Latvia has the most fractured dairy industry in Europe, which only serves to weaken its competitiveness. Companies are already allocating whatever resources they have to conquer export markets, said Latvijas piens Chairperson Anita Skudra in an interview to BNN.
The moment that changed the situation in the dairy industry came when Russian announced its embargo on imports of European dairy products. This decision is the core of the crisis situation. Its result can be described with over-production of dairy products on global markets. The cancellation of milk quotas that followed in Europe from 1 April and onward only increased tension, causing a significant drop in prices around Europe and the world. Dairy industry’s experts say this situation is unprecedented – prices have gone to an all-time low in the past ten years. In this difficult time the primary question to ask is this – do we, dairy companies in Latvia, have a strong foothold in Baltic States, Europe and elsewhere in the world? The answer, unfortunately, is not optimistic at all: we have the most fractured dairy industry in Europe, which significantly weakens our competitiveness. It is impossible to consolidate resources to achieve a common goal, like exploring a new export market. Currently all companies are spending whatever resources they have to conquer export markets.
Can you say economic conditions are improving and there is a lot of potential for economic growth in the market?
No, the situation in the industry remains critical.
How would you describe the government’s economy policy aimed at improving the economic situation in the country?
We cannot deny the efforts the government puts into improving the situation in the industry. However, we have to admit that this ‘fire-fighting method’ will only ensure the overall survival of the industry. Yes, support has been provided to farmers. We have also seen measures aimed to help with exports – participation in international exhibitions. Experts say the situation is incredibly complicated. It is not something that can be resolved in a short period of time. It is closely tied to developments in Europe’s dairy industry. Latvia’s situation is made worse with one thing – there has not been any kind of future development strategy aimed at exploring international markets as of yet.
How is the industry affected by Latvia’s policy? What changes to legislation would you like to see? What helps? What makes things more complicated?
Politics influence businesses. This can be explained with the geopolitical situation in neighbouring countries, legislation and tax policies employed in Latvia and Europe. Unfortunately, we have short-term planning methods when it comes to matters like those – it is important for us to complete specific budget goals, not think about the future. The state changes its tax policy views every year. This makes it difficult for companies to plan their development and investments.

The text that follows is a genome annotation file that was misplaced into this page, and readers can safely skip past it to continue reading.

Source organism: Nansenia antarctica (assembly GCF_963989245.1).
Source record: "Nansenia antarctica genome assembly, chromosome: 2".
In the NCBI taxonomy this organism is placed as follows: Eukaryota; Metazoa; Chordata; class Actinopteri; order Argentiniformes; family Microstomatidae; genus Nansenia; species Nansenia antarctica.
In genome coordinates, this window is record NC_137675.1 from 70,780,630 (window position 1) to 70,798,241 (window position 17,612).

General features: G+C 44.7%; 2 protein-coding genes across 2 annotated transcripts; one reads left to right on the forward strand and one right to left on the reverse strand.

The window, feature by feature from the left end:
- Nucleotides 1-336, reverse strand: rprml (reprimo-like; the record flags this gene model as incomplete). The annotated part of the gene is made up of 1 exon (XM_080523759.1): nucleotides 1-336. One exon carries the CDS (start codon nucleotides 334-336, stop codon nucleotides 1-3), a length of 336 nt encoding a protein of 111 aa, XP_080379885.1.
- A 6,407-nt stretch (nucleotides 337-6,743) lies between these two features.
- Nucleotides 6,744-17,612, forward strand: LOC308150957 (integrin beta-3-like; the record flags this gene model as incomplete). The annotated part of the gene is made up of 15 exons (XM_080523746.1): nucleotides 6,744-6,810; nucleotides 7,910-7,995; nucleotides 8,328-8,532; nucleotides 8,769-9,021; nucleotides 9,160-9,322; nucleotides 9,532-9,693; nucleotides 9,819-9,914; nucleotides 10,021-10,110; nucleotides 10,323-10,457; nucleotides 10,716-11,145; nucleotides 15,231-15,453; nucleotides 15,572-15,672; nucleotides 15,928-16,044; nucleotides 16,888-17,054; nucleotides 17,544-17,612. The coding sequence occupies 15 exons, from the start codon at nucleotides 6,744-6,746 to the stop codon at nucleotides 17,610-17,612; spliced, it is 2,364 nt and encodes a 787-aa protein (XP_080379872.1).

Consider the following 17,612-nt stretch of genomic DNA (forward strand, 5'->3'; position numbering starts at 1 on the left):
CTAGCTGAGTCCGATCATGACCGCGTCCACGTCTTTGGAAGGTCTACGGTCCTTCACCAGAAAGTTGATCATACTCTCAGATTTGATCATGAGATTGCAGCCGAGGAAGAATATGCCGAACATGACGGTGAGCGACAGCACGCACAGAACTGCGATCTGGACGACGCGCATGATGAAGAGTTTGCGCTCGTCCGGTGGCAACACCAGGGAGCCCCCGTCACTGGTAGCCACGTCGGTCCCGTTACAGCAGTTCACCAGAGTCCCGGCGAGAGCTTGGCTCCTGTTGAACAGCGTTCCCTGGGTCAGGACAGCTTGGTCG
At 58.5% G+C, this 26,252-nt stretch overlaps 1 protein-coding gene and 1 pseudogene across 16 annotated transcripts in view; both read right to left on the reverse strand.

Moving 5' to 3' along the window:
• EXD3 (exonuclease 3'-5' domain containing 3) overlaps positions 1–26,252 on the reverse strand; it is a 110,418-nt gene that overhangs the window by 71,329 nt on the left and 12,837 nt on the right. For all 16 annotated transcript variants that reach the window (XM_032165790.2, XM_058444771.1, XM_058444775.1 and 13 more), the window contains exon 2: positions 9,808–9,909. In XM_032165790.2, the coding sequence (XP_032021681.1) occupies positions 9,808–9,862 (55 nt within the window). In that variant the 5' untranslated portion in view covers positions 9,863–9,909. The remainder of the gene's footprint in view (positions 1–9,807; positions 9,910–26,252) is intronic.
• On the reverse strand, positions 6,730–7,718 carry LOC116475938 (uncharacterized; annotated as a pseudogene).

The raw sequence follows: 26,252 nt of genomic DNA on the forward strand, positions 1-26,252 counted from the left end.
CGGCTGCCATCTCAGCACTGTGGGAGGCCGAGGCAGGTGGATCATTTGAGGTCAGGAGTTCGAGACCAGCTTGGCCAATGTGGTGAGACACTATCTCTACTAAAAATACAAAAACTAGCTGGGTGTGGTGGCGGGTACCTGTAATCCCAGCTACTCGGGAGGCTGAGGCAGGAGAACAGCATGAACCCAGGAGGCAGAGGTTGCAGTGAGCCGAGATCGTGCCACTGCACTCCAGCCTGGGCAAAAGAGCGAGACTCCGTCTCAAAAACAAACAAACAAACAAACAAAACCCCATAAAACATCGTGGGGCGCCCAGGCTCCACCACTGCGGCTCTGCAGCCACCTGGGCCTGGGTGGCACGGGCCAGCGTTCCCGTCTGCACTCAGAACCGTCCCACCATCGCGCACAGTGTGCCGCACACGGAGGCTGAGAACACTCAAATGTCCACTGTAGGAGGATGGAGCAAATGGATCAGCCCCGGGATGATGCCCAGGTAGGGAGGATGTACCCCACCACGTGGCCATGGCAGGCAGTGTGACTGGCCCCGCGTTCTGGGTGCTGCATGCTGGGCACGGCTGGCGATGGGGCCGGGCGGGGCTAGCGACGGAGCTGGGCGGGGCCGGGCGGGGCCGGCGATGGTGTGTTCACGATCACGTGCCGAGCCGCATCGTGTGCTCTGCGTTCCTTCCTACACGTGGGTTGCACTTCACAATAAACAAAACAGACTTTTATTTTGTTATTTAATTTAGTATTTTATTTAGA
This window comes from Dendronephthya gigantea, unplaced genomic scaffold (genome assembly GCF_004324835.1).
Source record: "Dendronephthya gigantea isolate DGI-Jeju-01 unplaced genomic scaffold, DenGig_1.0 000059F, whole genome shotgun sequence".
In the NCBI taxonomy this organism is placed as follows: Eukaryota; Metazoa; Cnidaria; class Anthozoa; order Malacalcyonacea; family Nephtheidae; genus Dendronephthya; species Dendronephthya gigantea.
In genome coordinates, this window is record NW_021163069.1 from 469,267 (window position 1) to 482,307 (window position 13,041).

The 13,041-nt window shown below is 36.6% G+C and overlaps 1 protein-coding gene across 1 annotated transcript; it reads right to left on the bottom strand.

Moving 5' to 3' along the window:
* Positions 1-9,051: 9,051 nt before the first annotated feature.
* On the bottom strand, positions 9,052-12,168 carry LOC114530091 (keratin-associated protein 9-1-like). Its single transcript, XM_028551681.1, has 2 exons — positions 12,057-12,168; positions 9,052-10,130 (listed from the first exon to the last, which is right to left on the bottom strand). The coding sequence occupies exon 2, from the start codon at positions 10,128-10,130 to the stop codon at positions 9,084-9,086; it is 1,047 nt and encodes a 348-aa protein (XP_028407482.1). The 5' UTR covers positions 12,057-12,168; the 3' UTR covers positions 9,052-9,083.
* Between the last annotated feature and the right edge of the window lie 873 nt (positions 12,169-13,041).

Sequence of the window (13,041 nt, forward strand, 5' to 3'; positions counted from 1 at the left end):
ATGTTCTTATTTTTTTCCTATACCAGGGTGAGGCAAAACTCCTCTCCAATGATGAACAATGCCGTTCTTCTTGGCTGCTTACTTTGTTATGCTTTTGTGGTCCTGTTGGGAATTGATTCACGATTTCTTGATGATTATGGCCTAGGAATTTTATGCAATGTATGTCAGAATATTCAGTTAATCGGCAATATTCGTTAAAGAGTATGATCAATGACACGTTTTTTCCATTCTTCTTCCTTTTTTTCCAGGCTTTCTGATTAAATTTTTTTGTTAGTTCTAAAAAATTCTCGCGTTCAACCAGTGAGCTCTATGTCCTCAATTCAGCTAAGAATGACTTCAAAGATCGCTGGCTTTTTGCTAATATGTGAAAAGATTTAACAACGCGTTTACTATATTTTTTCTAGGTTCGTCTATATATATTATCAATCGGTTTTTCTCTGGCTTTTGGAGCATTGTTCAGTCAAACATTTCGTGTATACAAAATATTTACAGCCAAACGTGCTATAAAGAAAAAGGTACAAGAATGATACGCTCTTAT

How would you describe the industry’s position in the Baltics? What about competition with Estonia and Lithuania?
As I’ve already mentioned, Latvia has the most fractured dairy industry. We are considerably behind Estonia and Lithuania. I would even say the dairy industry is a mirror of our nation’s weakness – we can clearly observe that every person wants to rule their own garden; we cannot cooperate with one another, talk to one another and plan ahead.
I would also like to emphasize that the Baltic market is considered as a whole – Lithuania has powerful milk processing companies that have been cooperating with Latvia for a long time. Development strategy employed by Lithuania’s dairy industry has yielded results because Lithuania has always wanted to be the leader in this industry in Baltic States. Around 50% of milk produced in Latvia is exported to Lithuania every day. With that, competition on the market is impressive.
Estonia is several steps ahead of us, I believe. Being close to Finland, where there are many powerful cooperatives and Valio (one of the most powerful milk processing company in the world), which is owned by dairy cooperatives, has definitely benefited Estonia. So it seems strategic thinking and practical work can give results for Latvia’s dairy industry as well.
What can you can your ‘trump card’? What is your ‘Achilles’ heel’?
Our industry’s trump card is definitely high quality milk provided by local milk producers. Our Achilles’ heel is the fractured state of milk producers. There are 39 milk processing companies in the country. They are small and relatively weak when it comes to competition on global markets.
Can you say there is a lack of skilled workers in Latvia?
Considering our country’s location – Jelgava – we don’t feel any lack of qualified workers. We have established great cooperation with Latvian Agriculture University. We’ve had 14 students from the university undergo training at our company this year. We would be happy if we could establish the same kind of cooperation in the field of engineering. It should be noted, however, that we have young and competitive specialists who graduated from Riga Technical University as well. We are interested in teaching young specialists all the details of production in order to achieve better results in cheese production and put Latvijas Piens on the global map of cheese producers.
What do you predict for the next five years? Will the situation in the industry improve, worsen or remain the same?
It has become clear that without enormous dedication and hope, it would be impossible to survive in this industry. With that, I’m certain that five years from now our industry will be in a much better situation. Everyone understands that we need to change in order to be certain about the future and secure better competitiveness. Dairy producers have to cooperate more than do now. We need to cooperate with one another based on common plans for the future.